With as many as 300 million people affected globally (World Health Organisation, 2018), depression is becoming exceedingly common. So it is highly likely that you know someone who has either been diagnosed with depression or has mental health difficulties involving depressive mood.
It is not easy seeing a loved one struggle. Whether it is your friend or partner or parent or child, you want to be there for them, you want to support them, help them feel better. Caregivers are all too familiar with the helplessness, anger, fatigue, frustration and even the temptation to ask them to ‘get over it already’! Relationships often end up as collateral damage in the wake of depression. It doesn’t have to be that way though! With a little motivation and lots of compassion, you and your loved one can navigate through depression without damaging your relationship.
How to SUPPORT A LOVED ONE with depression
Despite the growing prevalence of depression, awareness and understanding of the experience is limited. You are not expected to be an expert, however, acquainting yourself with common symptoms, available treatment options and possible side effects of prescribed medication can help prevent misconceptions and unrealistic expectations. Reading informational articles from reliable sources (such as Help Guide and Psych Central), blogs of people living with and working with depression and books (like Reasons To Stay Alive and I Had a Black Dog) provide a wealth of information.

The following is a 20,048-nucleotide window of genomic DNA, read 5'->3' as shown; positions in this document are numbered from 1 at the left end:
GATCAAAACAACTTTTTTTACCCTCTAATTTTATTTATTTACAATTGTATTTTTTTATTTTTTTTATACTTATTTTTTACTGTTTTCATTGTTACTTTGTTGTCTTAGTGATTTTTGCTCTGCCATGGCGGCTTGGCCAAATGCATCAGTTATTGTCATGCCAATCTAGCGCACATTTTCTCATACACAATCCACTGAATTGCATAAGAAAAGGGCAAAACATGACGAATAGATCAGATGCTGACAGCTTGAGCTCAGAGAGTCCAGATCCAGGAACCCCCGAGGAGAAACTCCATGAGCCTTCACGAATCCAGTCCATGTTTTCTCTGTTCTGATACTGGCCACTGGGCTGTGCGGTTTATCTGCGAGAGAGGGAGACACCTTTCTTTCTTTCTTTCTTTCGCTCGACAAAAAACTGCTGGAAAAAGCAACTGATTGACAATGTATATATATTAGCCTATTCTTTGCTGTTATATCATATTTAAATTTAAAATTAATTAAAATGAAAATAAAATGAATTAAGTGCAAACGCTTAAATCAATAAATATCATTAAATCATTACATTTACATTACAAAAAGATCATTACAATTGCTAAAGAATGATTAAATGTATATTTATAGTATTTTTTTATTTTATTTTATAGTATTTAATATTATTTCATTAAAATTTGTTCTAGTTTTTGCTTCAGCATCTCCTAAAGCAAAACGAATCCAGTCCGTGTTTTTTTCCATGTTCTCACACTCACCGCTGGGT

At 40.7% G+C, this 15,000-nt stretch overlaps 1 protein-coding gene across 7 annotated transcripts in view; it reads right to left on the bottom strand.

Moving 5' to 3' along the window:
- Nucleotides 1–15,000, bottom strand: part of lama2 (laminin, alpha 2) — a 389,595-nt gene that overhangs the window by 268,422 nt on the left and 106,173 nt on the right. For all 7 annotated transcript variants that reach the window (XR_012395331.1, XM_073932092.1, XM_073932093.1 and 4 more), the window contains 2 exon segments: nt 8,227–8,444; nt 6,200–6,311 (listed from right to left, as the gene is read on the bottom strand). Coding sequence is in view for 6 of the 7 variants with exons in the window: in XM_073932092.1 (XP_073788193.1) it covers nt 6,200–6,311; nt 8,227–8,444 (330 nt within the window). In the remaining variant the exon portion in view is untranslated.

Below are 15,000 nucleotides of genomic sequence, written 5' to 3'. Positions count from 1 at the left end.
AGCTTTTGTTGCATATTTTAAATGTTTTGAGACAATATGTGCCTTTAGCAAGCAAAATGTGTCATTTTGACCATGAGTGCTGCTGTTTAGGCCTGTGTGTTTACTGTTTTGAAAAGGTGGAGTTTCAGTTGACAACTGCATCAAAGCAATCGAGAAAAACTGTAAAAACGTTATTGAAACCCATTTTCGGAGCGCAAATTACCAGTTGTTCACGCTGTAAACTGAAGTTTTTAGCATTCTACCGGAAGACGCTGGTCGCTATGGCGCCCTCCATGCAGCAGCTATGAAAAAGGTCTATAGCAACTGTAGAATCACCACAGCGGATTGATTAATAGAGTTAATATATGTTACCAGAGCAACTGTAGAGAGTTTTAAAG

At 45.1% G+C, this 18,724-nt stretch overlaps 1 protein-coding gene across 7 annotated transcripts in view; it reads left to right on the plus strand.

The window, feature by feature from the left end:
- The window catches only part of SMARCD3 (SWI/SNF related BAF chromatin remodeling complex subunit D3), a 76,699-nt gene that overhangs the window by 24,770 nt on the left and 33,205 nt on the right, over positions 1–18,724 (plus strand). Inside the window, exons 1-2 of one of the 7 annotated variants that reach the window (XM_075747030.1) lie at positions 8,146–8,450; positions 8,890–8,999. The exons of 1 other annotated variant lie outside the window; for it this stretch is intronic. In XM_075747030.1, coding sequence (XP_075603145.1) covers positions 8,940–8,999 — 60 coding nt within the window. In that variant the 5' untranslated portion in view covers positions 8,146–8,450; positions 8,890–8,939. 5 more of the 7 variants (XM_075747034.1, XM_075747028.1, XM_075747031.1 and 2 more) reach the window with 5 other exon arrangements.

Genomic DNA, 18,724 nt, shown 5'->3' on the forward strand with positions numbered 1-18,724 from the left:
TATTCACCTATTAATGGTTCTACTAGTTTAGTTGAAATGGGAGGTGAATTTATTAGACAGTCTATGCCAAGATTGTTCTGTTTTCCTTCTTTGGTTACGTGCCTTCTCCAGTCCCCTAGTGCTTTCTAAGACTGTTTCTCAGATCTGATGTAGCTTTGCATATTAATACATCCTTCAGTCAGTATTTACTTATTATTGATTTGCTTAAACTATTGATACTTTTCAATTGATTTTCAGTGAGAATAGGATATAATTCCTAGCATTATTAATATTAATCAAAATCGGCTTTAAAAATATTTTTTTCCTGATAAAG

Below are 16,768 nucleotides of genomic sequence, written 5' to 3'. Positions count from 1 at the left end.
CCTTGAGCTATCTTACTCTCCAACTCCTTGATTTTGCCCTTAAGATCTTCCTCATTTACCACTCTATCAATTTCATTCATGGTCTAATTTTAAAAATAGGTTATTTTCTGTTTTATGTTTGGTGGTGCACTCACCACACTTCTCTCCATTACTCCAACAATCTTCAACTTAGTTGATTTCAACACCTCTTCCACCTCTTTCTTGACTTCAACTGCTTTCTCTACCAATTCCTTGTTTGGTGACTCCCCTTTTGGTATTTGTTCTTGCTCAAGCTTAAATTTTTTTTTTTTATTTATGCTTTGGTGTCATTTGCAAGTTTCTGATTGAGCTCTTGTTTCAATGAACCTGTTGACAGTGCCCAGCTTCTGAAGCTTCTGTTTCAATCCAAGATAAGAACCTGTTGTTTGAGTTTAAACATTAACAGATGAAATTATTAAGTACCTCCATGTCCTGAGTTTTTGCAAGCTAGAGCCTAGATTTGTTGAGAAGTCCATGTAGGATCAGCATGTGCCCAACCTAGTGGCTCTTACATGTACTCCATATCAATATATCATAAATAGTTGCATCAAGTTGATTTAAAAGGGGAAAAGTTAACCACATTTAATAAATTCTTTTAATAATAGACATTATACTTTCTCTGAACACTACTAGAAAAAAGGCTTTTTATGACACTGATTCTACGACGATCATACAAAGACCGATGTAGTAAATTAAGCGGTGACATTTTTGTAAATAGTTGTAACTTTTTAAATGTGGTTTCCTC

Sometimes, all you need to do is listen. It is frustrating to see your loved one struggle, but no matter how many blogs and books you read, don’t tell them what they should be feeling like! They don’t need you to find a quick fix. They need to know they have someone to talk to – when and if they want to. The space to be heard without judgment is the most helpful thing you could give them.
Depression does not look the same every day – some days will be better than others. Remember that change is rarely linear, less so during recovery from depression. Help your loved one to see any signs of progress that you observe without the expectation that this progress is permanent.
BE THEIR CHEERLEADER
Depression often strips people of hope. A person with depression struggles to acknowledge any positive change, but will magnify even the smallest setback. Recognise and remind them of the achievements. Don’t give false hope or patronise, but let them know when they are doing well.
HELP WITH DAILY TASKS
Seemingly simple tasks like restocking groceries, making the bed or replying to emails can be overwhelming in the midst of a depressive episode. When possible, support them with everyday chores and simple tasks. Instead of asking ‘what can I do for you’, identify tasks they are struggling with and offer concrete help. Ask for permission – you don’t want to add to their feeling of losing control and autonomy.
A person with depression is already struggling with highly critical thoughts and beliefs about themselves. Don’t add to their burden of self-blame by saying things like ‘you should try harder’ ‘you will feel better if you go out more’ ‘there is so much to be happy about’. You don’t have to walk on eggshells around them, but be mindful of the impact your words can have.
LOOK AFTER YOURSELF
The most important thing to remember if you are supporting someone with depression is looking after your own health and wellbeing! As a carer, you are susceptible to fatigue and burnout. Don’t wait to reach a breaking point. Be kind to yourself and make self-care a priority. Many people find it immensely helpful to be part of a support group – either in your community or online. You can also seek counselling to get support.